Every town has one, even in 2010, amid the hustle and bustle and hectic life. One such is Southend's Owlman. A partially sighted chap, he can often be seen, with his cane and his little cart on which perches his eagle owls, or his rescued tawny and barn owls, collecting money for wildlife charities in the High Street. He's got his own Facebook page, set up by a member of the public, he's been photographed and uploaded to Flickr, he's been lauded in the local paper.
While shopping a few weeks ago, I thought about him, and realised I hadn't seen him for quite a few months. I wondered if old age or infirmity had finally curtailed his fundraising.
And then I forgot about him. As you do, when you're busy.
Until Friday morning, that is, when I read this story:
A pensioner has been banned from taking his pet owls for a walk due to health and safety concerns.You're kidding me, I thought. Until I remembered that I live in the UK, in 2010, where this sort of thing isn't as implausible as it would once have been...
Mr Burt, a grandfather-of-one, of Plympton, Devon, says the owls enjoy the fresh air and he often draws a crowd of onlookers.Say what? Have his owls ever savaged someone, then? Do we need a 'Dangerous Owls Act'?
Known locally as 'The Owl Man', he has a licence to display birds and also collects money which he gives to a local wildlife charity.
But he has now been banned from taking his owls outside - after his local council ruled the daily walks are a health and safety risk.
Officials say he could no longer take the owls out on the grounds that they could be ''spooked'' by traffic and ''run amok'' and attack someone.Which has never happened, ever. But might do. So can't be too careful, right?
Never mind that the UK is the home of far, far larger birds, some of which occasionally (unhindered by being tethered to a man's wrist by jesses) land on the road and cause havoc.
The council will say that they aren't responsible for them, being wild birds. But guess what? They aren't responsible for Mr Burt's owls either! He is, and has insurance to cover such eventuality.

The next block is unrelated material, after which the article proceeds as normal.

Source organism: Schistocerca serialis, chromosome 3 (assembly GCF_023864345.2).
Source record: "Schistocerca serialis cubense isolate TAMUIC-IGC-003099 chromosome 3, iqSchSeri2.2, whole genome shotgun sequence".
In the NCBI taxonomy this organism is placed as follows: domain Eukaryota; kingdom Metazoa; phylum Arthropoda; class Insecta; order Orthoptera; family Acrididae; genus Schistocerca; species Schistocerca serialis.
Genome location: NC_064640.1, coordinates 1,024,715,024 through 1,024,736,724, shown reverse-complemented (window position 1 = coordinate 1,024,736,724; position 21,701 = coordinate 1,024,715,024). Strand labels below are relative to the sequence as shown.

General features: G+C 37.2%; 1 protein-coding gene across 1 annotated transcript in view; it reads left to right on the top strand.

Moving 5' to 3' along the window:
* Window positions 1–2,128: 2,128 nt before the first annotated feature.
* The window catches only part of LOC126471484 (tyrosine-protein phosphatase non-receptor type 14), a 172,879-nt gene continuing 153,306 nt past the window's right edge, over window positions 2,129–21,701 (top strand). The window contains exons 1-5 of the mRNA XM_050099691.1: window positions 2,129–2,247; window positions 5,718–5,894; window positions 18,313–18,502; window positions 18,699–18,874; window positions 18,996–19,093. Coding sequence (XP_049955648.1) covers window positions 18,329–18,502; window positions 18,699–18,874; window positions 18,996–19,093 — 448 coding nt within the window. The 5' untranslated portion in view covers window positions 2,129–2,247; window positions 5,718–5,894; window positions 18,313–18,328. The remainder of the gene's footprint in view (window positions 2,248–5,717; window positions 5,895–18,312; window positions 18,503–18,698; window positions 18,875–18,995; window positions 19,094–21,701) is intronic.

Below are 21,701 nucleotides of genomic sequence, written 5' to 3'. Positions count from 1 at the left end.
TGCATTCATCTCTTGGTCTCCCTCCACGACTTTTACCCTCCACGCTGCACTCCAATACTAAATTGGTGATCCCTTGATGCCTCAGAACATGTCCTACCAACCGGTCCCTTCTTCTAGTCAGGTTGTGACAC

They say he can still display the birds at schools and care homes but cannot walk them in public because it is not a ''controlled'' environment.Well, that's mighty generous of them, isn't it? And who knew you needed the permission of the council to walk down a town street with your pet?
Certainly, I rather doubt Plympton is a stranger to the chav spaniel, and they seem pretty unconcerned about anyone walking one of those down the street...
And if you're worried for your safety in Plympton, it's unlikely to be because of owls or elderly men.
So how much council time did this issue take up?
Several police officers, council officials and a dog warden said the birds shouldn't be outside because of the light and noise.FFS!
OK, calm down. Breathe...
Maybe there was a string of complaints? Perhaps the locals got up a petition, worried by the potential for Owlzilla to break free and rampage through Plympton, eating their dogs and ravishing their wives?
Mr Burt said they only took action because a member of the public complained that the owls should be asleep during the day - which he says is not true.Ah. Of course. One....single...complaint.
Not surprising any more, is it? But the most surprising thing was the reaction of Mr Burt:
'I've just got to take it, I suppose.'NO YOU HAVEN'T! There is NO LAW that would allow the council to do this. Even they - while tossing around the word 'ban' like confetti - have been very, very careful not to quote any such law:
A spokeswoman for Plymouth City Council said Mr Burt was banned from taking the owls out in the streets because of health and safety issues.Aha! The weasel word is in the final paragraph. There's no 'under subsection D of the...' mentioned. The council know full well that this case, should it come to court (as it should do) would be thrown out.
She said: ''We spoke to Mr Burt about travelling along busy roads with his pets as, in the wild, owls live a nocturnal lifestyle and we are concerned about welfare issues around exposing it to loud and hectic environments.
''There are also safety issues for the public around a large spooked bird of prey running amok on a highway.
''We are more than happy for him to continue showing the animal in controlled environments such as schools and care homes, but to protect him, his pet and the public we have asked that he finds alternative forms of transportation.''
But they count on the modern attitude of 'don't make a fuss' in order to get away with it...
Mr Burt...said local people had created a petition to bring his owls back.NO NO NO! *bangs head on desk*
You don't petition the council for one of your rights back. They had no right to try to convince you they were allowed to take it in the first place!
*sigh* When will people wake up, and stop allowing these people to run their lives?
I wonder now about Southend's Owlman. I wonder if he, too, has been on the receiving end of a visit from a
And I wonder how long our streets will contain eccentrics, characters and enthusiasts? I wonder how long it will be before we all cower behind closed doors, afraid to walk the streets, not knowing what is 'banned' and what is 'allowed'?
And then I wonder why our parents and grandparents bothered fighting a war at all...